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Marion ‘Kippy’ Boulton Stroud, Founding Director of Philadelphia’s Fabric Workshop and Museum, Dies at 76

Marion "Kippy" Boulton Stroud. COURTESY ARTTABLE

Marion “Kippy” Boulton Stroud.

COURTESY ARTTABLE

Marion “Kippy” Boulton Stroud, the founder and artistic director of the Fabric Workshop and Museum in Philadelphia, died on August 22 at the age of 76.

A curator, author, and museum director, Stroud is most widely known for opening the Fabric Workshop, an experimental art space in Philadelphia, in 1977. Stroud originally intended to provide internships and artist residencies for those interested in producing repeat fabric yardage, but immediately welcomed—and soon encouraged—creative deviation from this mission.

According to a 2003 profile in the New York Times, which described her helping with the production of soundproof karaoke pods, “it was prints and fabrics she knew about. She also knew artists were interested in materials beyond paint and watercolors. What she didn’t know was what could happen if you started an experimental space and invited artists in without any preconceived notions of what they had to do.”

Before starting the Fabric Workshop, Stroud was the artistic director of Prints in Progress, a printmaking workshop for inner-city youth. Later in her career she served as chair of the Philadelphia Museum of Art’s Prints, Drawings, and Photographs Committee and a as member of the American Crafts Council.

Founding the Fabric Workship, Stroud initially drew inspiration from the history of her hometown, Philadelphia, as the center of the American Arts and Crafts movement. ”The question of high vs. low and art vs. craft became irrelevant once we began to work with artists, since their work could be all of these at once,” Stroud said in the same profile.

Stroud initially signed a two-year lease at 1133 Arch Street, the site of a former pants factory across from Reading Market. “We had 5,000 square feet that used to be Fox Slacks and Trousers on the fifth floor of an industrial building,” she told the Times. “It had great metal shelving, sewing equipment and an entire wall of windows for light.”

Now upwards of 35,000 feet, with a lobby designed by Jorge Pardo and room for three large exhibition spaces, the Fabric Workshop houses an archive of every artist project since the institution’s conception. In 1996, “Museum” was officially added to the institution’s title.

The Fabric Workshop has hosted more than 450 artists in its residency program over the past 38 years, including Claes Oldenburg, Kiki Smith, Faith Ringgold, Marina Abramovic, Doug Aitken, Louise Bourgeois, Christine Borland, Tom Friedman, Ann Hamilton, David Ireland, Robert Morris, Lorna Simpson, Bill Viola, and Howard Hodgkin, and many others.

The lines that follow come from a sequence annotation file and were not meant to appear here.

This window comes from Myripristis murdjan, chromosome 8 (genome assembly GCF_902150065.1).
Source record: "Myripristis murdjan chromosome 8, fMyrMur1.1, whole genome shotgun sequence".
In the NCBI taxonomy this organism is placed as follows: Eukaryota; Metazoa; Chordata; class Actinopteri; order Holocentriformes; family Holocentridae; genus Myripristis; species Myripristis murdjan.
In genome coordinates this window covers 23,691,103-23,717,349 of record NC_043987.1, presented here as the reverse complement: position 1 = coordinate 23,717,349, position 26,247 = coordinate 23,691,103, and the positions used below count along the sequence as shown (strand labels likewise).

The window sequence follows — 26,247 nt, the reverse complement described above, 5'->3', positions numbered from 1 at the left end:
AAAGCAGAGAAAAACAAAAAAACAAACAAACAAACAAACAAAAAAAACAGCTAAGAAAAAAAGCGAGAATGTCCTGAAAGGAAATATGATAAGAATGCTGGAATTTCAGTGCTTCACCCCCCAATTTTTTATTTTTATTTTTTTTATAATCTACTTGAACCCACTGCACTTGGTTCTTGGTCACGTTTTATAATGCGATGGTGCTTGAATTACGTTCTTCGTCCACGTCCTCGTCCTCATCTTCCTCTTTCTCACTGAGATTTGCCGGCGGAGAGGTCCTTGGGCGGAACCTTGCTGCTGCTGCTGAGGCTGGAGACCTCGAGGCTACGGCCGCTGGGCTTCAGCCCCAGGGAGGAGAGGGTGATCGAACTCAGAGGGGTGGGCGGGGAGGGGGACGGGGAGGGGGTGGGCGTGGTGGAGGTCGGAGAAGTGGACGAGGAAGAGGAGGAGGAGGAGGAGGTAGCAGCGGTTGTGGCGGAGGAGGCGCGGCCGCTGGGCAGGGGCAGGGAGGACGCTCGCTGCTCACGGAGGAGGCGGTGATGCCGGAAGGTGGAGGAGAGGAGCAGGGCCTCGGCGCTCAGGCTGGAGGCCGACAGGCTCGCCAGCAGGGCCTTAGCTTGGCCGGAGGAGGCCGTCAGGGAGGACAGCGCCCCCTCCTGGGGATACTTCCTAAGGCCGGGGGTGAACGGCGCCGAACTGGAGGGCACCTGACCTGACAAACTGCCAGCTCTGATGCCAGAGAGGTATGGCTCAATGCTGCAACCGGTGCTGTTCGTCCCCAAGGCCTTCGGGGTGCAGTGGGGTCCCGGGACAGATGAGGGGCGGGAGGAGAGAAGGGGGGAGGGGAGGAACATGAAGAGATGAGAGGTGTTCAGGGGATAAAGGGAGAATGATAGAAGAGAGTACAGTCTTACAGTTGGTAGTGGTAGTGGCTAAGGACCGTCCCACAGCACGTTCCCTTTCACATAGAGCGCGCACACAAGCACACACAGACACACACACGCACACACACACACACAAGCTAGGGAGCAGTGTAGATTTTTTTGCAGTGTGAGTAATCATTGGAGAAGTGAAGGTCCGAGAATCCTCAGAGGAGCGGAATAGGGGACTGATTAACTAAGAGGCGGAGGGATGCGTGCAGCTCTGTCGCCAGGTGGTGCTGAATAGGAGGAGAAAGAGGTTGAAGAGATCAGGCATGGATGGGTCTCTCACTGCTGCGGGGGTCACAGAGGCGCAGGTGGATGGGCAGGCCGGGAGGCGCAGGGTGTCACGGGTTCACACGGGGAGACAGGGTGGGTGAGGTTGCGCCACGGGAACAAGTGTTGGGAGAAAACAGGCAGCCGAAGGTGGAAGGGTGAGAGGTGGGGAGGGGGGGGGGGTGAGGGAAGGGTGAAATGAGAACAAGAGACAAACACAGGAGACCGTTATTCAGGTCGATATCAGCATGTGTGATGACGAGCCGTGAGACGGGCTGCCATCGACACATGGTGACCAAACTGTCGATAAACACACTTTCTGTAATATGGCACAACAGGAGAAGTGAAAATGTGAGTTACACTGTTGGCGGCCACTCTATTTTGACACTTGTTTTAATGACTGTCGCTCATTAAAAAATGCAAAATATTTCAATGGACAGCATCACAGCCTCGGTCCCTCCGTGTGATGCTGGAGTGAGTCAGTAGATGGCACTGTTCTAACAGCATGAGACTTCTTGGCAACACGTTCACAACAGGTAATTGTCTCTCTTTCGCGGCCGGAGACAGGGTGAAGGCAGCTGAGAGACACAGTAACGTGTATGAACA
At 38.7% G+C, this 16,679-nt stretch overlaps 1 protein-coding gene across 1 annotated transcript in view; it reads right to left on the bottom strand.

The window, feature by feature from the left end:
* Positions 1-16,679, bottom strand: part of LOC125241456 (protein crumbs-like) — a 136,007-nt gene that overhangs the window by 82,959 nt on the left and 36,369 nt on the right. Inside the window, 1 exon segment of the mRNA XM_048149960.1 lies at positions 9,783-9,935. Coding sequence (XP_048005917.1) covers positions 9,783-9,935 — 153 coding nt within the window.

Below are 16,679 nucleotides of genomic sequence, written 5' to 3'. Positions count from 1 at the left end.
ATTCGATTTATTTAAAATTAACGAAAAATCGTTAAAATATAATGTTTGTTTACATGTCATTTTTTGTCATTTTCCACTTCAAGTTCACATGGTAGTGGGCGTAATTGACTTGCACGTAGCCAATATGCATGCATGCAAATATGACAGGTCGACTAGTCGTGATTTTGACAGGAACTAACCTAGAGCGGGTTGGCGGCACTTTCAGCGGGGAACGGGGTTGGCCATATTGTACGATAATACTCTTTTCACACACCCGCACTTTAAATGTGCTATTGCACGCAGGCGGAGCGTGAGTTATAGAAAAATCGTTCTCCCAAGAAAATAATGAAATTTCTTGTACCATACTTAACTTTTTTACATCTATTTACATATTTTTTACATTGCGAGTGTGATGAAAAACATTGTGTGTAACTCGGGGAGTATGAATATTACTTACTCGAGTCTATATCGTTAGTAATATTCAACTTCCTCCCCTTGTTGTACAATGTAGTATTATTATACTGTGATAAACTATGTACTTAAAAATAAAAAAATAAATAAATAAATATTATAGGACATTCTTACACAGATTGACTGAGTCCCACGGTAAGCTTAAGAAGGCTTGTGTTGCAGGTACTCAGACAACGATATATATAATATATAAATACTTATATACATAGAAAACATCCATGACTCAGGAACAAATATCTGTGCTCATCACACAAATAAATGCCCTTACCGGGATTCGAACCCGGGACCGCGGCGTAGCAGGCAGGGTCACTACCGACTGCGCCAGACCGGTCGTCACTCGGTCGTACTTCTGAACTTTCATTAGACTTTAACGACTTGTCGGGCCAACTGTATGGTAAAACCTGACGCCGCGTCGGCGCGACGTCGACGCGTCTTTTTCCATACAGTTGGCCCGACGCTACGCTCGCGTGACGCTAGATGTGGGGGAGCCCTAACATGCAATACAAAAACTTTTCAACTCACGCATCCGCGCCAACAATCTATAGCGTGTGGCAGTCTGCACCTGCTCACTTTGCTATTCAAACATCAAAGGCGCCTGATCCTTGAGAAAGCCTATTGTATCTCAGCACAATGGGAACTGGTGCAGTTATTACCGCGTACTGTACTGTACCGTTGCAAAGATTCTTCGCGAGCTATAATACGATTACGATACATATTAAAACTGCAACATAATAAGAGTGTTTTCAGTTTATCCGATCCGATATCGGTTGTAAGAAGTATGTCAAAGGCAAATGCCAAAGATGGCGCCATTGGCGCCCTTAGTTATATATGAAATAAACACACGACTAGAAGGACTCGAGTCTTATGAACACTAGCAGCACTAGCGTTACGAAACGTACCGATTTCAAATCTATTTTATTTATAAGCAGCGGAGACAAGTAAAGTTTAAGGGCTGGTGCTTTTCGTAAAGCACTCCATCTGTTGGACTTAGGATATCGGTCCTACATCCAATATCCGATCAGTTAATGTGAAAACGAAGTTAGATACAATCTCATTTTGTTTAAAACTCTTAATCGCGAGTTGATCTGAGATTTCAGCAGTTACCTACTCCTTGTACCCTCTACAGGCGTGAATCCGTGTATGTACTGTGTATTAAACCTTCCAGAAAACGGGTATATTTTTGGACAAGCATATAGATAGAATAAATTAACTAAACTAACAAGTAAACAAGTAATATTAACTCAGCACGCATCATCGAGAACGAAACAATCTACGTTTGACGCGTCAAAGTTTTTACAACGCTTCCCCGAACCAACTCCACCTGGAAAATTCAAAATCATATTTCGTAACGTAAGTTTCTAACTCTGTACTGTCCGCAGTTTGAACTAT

In 2003, Stroud also published a book with the MIT Press titled New Material As New Media: The Fabric Workshop, containing photos of work by over 50 artists in materials including hog intestines, spider silk, knitted stainless steel, fiberglass, and video. In a statement, The Fabric Workshop and Museum said,

“The Board of Trustees and staff of The Fabric Workshop and Museum (FWM) mourn the loss of their beloved founder and director Marion (Kippy) Boulton Stroud. One of the art world’s true visionaries, Kippy founded FWM in 1977 to encourage leading artists to experiment with fabric and ultimately a wide range of materials and methods and to share their creative process with the public. Through her leadership, FWM has developed into an internationally renowned contemporary art museum, distinguished by one of the most innovative artist-in-residence programs in the United States and an acclaimed education and apprenticeship program. For more than four decades, Kippy was a curator, author, editor, educator, administrator and force for positive social change, all at the same time and always at the highest level of achievement. The Board and staff of FWM are making plans not only to maintain her legacy but to advance it, as we know she wished.”

A statement from Stroud’s family said that she is “survived by a large and devoted family of Rosengarten, Sims, and Stroud cousins, and a multitude of friends across the U.S. and around the world.”

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